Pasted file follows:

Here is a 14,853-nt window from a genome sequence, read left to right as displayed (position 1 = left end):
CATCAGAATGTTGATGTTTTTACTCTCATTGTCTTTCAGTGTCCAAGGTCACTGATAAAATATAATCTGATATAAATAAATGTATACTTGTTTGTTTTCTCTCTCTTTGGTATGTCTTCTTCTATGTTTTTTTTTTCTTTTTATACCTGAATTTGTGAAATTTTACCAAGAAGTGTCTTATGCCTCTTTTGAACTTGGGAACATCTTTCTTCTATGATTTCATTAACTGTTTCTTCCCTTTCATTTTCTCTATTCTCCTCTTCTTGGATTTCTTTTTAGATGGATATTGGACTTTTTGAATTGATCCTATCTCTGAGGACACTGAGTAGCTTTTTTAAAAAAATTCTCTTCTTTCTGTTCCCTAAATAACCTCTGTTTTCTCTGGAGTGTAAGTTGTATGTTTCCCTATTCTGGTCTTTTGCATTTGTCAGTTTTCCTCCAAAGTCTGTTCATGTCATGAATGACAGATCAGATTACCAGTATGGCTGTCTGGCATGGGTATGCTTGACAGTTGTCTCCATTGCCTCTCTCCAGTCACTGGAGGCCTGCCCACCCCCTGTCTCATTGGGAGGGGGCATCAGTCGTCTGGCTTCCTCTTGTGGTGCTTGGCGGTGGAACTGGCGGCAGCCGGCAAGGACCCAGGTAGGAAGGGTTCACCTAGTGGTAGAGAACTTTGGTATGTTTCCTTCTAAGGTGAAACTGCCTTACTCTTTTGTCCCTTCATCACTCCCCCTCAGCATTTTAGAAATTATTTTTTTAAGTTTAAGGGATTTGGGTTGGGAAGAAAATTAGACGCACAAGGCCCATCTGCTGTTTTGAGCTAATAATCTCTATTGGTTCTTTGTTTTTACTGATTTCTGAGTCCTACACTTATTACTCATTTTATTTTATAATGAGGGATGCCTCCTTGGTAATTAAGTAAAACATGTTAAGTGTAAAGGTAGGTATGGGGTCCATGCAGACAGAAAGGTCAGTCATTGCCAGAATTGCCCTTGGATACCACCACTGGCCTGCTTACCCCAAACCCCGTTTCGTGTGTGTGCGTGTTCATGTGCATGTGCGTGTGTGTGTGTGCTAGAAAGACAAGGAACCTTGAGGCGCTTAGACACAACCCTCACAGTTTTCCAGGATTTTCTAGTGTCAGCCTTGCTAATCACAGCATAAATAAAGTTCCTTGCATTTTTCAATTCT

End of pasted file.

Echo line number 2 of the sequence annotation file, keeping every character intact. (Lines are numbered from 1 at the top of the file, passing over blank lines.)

CATCAGAATGTTGATGTTTTTACTCTCATTGTCTTTCAGTGTCCAAGGTCACTGATAAAATATAATCTGATATAAATAAATGTATACTTGTTTGTTTTCTCTCTCTTTGGTATGTCTTCTTCTATGTTTTTTTTTTCTTTTTATACCTGAATTTGTGAAATTTTACCAAGAAGTGTCTTATGCCTCTTTTGAACTTGGGAACATCTTTCTTCTATGATTTCATTAACTGTTTCTTCCCTTTCATTTTCTCTATTCTCCTCTTCTTGGATTTCTTTTTAGATGGATATTGGACTTTTTGAATTGATCCTATCTCTGAGGACACTGAGTAGCTTTTTTAAAAAAATTCTCTTCTTTCTGTTCCCTAAATAACCTCTGTTTTCTCTGGAGTGTAAGTTGTATGTTTCCCTATTCTGGTCTTTTGCATTTGTCAGTTTTCCTCCAAAGTCTGTTCATGTCATGAATGACAGATCAGATTACCAGTATGGCTGTCTGGCATGGGTATGCTTGACAGTTGTCTCCATTGCCTCTCTCCAGTCACTGGAGGCCTGCCCACCCCCTGTCTCATTGGGAGGGGGCATCAGTCGTCTGGCTTCCTCTTGTGGTGCTTGGCGGTGGAACTGGCGGCAGCCGGCAAGGACCCAGGTAGGAAGGGTTCACCTAGTGGTAGAGAACTTTGGTATGTTTCCTTCTAAGGTGAAACTGCCTTACTCTTTTGTCCCTTCATCACTCCCCCTCAGCATTTTAGAAATTATTTTTTTAAGTTTAAGGGATTTGGGTTGGGAAGAAAATTAGACGCACAAGGCCCATCTGCTGTTTTGAGCTAATAATCTCTATTGGTTCTTTGTTTTTACTGATTTCTGAGTCCTACACTTATTACTCATTTTATTTTATAATGAGGGATGCCTCCTTGGTAATTAAGTAAAACATGTTAAGTGTAAAGGTAGGTATGGGGTCCATGCAGACAGAAAGGTCAGTCATTGCCAGAATTGCCCTTGGATACCACCACTGGCCTGCTTACCCCAAACCCCGTTTCGTGTGTGTGCGTGTTCATGTGCATGTGCGTGTGTGTGTGTGCTAGAAAGACAAGGAACCTTGAGGCGCTTAGACACAACCCTCACAGTTTTCCAGGATTTTCTAGTGTCAGCCTTGCTAATCACAGCATAAATAAAGTTCCTTGCATTTTTCAATTCT